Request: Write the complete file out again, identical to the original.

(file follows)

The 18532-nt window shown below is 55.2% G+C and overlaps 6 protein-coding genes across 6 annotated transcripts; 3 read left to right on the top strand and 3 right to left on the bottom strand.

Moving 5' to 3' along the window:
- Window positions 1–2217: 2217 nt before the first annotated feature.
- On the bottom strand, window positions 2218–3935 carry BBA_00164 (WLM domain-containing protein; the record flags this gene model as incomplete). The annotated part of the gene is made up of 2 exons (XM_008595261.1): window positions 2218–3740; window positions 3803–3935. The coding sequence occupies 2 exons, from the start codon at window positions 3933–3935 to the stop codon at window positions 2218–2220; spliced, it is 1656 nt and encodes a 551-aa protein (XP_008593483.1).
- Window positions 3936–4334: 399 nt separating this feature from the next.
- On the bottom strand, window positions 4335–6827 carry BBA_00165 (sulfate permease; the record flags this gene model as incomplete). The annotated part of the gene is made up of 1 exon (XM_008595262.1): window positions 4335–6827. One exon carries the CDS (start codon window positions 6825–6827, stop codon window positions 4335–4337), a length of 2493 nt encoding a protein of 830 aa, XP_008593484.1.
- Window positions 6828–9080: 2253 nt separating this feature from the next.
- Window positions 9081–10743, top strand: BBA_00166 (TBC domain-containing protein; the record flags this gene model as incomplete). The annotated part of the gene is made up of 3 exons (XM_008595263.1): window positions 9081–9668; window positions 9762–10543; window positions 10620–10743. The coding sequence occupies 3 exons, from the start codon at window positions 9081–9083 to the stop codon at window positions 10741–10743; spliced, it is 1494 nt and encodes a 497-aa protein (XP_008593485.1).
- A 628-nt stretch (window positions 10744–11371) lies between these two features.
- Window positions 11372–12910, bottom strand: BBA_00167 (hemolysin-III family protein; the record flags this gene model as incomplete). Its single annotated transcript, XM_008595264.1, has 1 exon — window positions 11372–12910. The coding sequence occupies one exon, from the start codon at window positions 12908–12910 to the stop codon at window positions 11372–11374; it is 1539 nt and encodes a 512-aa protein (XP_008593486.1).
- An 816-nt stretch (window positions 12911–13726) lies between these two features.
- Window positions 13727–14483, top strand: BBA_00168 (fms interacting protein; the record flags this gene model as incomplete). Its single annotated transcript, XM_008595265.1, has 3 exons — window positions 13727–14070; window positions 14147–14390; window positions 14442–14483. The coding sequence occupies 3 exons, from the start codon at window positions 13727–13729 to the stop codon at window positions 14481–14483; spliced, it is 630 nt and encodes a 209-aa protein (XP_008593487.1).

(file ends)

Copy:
The 18532-nt window shown below is 55.2% G+C and overlaps 6 protein-coding genes across 6 annotated transcripts; 3 read left to right on the top strand and 3 right to left on the bottom strand.

Moving 5' to 3' along the window:
- Window positions 1–2217: 2217 nt before the first annotated feature.
- On the bottom strand, window positions 2218–3935 carry BBA_00164 (WLM domain-containing protein; the record flags this gene model as incomplete). The annotated part of the gene is made up of 2 exons (XM_008595261.1): window positions 2218–3740; window positions 3803–3935. The coding sequence occupies 2 exons, from the start codon at window positions 3933–3935 to the stop codon at window positions 2218–2220; spliced, it is 1656 nt and encodes a 551-aa protein (XP_008593483.1).
- Window positions 3936–4334: 399 nt separating this feature from the next.
- On the bottom strand, window positions 4335–6827 carry BBA_00165 (sulfate permease; the record flags this gene model as incomplete). The annotated part of the gene is made up of 1 exon (XM_008595262.1): window positions 4335–6827. One exon carries the CDS (start codon window positions 6825–6827, stop codon window positions 4335–4337), a length of 2493 nt encoding a protein of 830 aa, XP_008593484.1.
- Window positions 6828–9080: 2253 nt separating this feature from the next.
- Window positions 9081–10743, top strand: BBA_00166 (TBC domain-containing protein; the record flags this gene model as incomplete). The annotated part of the gene is made up of 3 exons (XM_008595263.1): window positions 9081–9668; window positions 9762–10543; window positions 10620–10743. The coding sequence occupies 3 exons, from the start codon at window positions 9081–9083 to the stop codon at window positions 10741–10743; spliced, it is 1494 nt and encodes a 497-aa protein (XP_008593485.1).
- A 628-nt stretch (window positions 10744–11371) lies between these two features.
- Window positions 11372–12910, bottom strand: BBA_00167 (hemolysin-III family protein; the record flags this gene model as incomplete). Its single annotated transcript, XM_008595264.1, has 1 exon — window positions 11372–12910. The coding sequence occupies one exon, from the start codon at window positions 12908–12910 to the stop codon at window positions 11372–11374; it is 1539 nt and encodes a 512-aa protein (XP_008593486.1).
- An 816-nt stretch (window positions 12911–13726) lies between these two features.
- Window positions 13727–14483, top strand: BBA_00168 (fms interacting protein; the record flags this gene model as incomplete). Its single annotated transcript, XM_008595265.1, has 3 exons — window positions 13727–14070; window positions 14147–14390; window positions 14442–14483. The coding sequence occupies 3 exons, from the start codon at window positions 13727–13729 to the stop codon at window positions 14481–14483; spliced, it is 630 nt and encodes a 209-aa protein (XP_008593487.1).